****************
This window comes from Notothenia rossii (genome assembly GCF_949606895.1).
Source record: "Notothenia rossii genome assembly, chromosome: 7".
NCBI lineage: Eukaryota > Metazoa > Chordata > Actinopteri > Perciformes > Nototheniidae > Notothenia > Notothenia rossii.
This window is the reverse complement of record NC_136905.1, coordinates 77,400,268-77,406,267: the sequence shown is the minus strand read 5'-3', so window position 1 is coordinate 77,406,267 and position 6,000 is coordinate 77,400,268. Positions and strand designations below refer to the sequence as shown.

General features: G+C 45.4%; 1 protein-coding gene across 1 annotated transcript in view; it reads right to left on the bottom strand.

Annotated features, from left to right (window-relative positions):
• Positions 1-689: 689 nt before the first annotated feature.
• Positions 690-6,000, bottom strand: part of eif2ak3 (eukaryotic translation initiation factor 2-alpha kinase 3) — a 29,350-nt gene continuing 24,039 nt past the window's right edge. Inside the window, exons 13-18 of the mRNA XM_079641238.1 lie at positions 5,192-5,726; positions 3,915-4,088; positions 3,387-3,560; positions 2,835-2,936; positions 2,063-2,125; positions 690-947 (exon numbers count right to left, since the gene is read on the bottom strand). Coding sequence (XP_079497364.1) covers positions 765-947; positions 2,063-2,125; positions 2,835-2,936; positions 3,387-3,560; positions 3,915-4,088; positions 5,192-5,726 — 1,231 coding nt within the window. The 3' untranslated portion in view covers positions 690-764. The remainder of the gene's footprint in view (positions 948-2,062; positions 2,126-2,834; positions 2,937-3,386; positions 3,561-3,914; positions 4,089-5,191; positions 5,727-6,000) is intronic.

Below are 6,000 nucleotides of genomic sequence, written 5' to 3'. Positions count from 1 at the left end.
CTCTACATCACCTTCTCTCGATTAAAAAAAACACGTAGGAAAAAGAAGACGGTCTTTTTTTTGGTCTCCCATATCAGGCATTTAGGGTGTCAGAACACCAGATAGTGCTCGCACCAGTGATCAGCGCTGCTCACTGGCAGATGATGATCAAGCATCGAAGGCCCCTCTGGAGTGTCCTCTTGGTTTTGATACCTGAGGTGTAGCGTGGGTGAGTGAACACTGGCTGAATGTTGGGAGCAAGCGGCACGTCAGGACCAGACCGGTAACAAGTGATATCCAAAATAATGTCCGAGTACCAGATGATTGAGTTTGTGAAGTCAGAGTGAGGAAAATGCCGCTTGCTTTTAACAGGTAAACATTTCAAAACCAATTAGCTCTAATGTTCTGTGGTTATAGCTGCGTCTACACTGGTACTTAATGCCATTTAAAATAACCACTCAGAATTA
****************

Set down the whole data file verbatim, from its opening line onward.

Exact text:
This window comes from Notothenia rossii (genome assembly GCF_949606895.1).
Source record: "Notothenia rossii genome assembly, chromosome: 7".
NCBI lineage: Eukaryota > Metazoa > Chordata > Actinopteri > Perciformes > Nototheniidae > Notothenia > Notothenia rossii.
This window is the reverse complement of record NC_136905.1, coordinates 77,400,268-77,406,267: the sequence shown is the minus strand read 5'-3', so window position 1 is coordinate 77,406,267 and position 6,000 is coordinate 77,400,268. Positions and strand designations below refer to the sequence as shown.

General features: G+C 45.4%; 1 protein-coding gene across 1 annotated transcript in view; it reads right to left on the bottom strand.

Annotated features, from left to right (window-relative positions):
• Positions 1-689: 689 nt before the first annotated feature.
• Positions 690-6,000, bottom strand: part of eif2ak3 (eukaryotic translation initiation factor 2-alpha kinase 3) — a 29,350-nt gene continuing 24,039 nt past the window's right edge. Inside the window, exons 13-18 of the mRNA XM_079641238.1 lie at positions 5,192-5,726; positions 3,915-4,088; positions 3,387-3,560; positions 2,835-2,936; positions 2,063-2,125; positions 690-947 (exon numbers count right to left, since the gene is read on the bottom strand). Coding sequence (XP_079497364.1) covers positions 765-947; positions 2,063-2,125; positions 2,835-2,936; positions 3,387-3,560; positions 3,915-4,088; positions 5,192-5,726 — 1,231 coding nt within the window. The 3' untranslated portion in view covers positions 690-764. The remainder of the gene's footprint in view (positions 948-2,062; positions 2,126-2,834; positions 2,937-3,386; positions 3,561-3,914; positions 4,089-5,191; positions 5,727-6,000) is intronic.

Below are 6,000 nucleotides of genomic sequence, written 5' to 3'. Positions count from 1 at the left end.
CTCTACATCACCTTCTCTCGATTAAAAAAAACACGTAGGAAAAAGAAGACGGTCTTTTTTTTGGTCTCCCATATCAGGCATTTAGGGTGTCAGAACACCAGATAGTGCTCGCACCAGTGATCAGCGCTGCTCACTGGCAGATGATGATCAAGCATCGAAGGCCCCTCTGGAGTGTCCTCTTGGTTTTGATACCTGAGGTGTAGCGTGGGTGAGTGAACACTGGCTGAATGTTGGGAGCAAGCGGCACGTCAGGACCAGACCGGTAACAAGTGATATCCAAAATAATGTCCGAGTACCAGATGATTGAGTTTGTGAAGTCAGAGTGAGGAAAATGCCGCTTGCTTTTAACAGGTAAACATTTCAAAACCAATTAGCTCTAATGTTCTGTGGTTATAGCTGCGTCTACACTGGTACTTAATGCCATTTAAAATAACCACTCAGAATTA